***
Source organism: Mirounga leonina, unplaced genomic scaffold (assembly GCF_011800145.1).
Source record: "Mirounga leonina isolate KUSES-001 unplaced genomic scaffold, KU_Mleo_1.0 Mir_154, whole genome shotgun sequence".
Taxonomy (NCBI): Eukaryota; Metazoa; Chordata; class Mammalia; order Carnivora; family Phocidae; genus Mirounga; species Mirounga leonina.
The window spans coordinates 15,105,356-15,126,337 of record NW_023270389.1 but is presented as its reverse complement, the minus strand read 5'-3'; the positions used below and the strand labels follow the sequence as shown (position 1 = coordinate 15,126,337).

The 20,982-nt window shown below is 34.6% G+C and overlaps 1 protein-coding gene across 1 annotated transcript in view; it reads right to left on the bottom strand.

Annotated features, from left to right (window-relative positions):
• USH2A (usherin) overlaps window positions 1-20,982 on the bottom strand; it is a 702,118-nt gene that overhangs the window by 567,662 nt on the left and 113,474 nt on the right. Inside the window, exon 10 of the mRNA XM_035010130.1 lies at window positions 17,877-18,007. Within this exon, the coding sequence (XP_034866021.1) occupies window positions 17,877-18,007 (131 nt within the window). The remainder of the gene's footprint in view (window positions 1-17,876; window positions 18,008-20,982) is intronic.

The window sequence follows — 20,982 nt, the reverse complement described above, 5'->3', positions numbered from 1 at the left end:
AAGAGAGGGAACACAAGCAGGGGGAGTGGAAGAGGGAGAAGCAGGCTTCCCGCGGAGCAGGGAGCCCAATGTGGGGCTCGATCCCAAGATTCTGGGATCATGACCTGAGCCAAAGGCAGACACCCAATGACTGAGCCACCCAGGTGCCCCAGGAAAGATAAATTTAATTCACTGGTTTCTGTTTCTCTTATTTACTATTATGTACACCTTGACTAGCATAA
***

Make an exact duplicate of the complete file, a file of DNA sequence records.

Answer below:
Source organism: Mirounga leonina, unplaced genomic scaffold (assembly GCF_011800145.1).
Source record: "Mirounga leonina isolate KUSES-001 unplaced genomic scaffold, KU_Mleo_1.0 Mir_154, whole genome shotgun sequence".
Taxonomy (NCBI): Eukaryota; Metazoa; Chordata; class Mammalia; order Carnivora; family Phocidae; genus Mirounga; species Mirounga leonina.
The window spans coordinates 15,105,356-15,126,337 of record NW_023270389.1 but is presented as its reverse complement, the minus strand read 5'-3'; the positions used below and the strand labels follow the sequence as shown (position 1 = coordinate 15,126,337).

The 20,982-nt window shown below is 34.6% G+C and overlaps 1 protein-coding gene across 1 annotated transcript in view; it reads right to left on the bottom strand.

Annotated features, from left to right (window-relative positions):
• USH2A (usherin) overlaps window positions 1-20,982 on the bottom strand; it is a 702,118-nt gene that overhangs the window by 567,662 nt on the left and 113,474 nt on the right. Inside the window, exon 10 of the mRNA XM_035010130.1 lies at window positions 17,877-18,007. Within this exon, the coding sequence (XP_034866021.1) occupies window positions 17,877-18,007 (131 nt within the window). The remainder of the gene's footprint in view (window positions 1-17,876; window positions 18,008-20,982) is intronic.

The window sequence follows — 20,982 nt, the reverse complement described above, 5'->3', positions numbered from 1 at the left end:
AAGAGAGGGAACACAAGCAGGGGGAGTGGAAGAGGGAGAAGCAGGCTTCCCGCGGAGCAGGGAGCCCAATGTGGGGCTCGATCCCAAGATTCTGGGATCATGACCTGAGCCAAAGGCAGACACCCAATGACTGAGCCACCCAGGTGCCCCAGGAAAGATAAATTTAATTCACTGGTTTCTGTTTCTCTTATTTACTATTATGTACACCTTGACTAGCATAA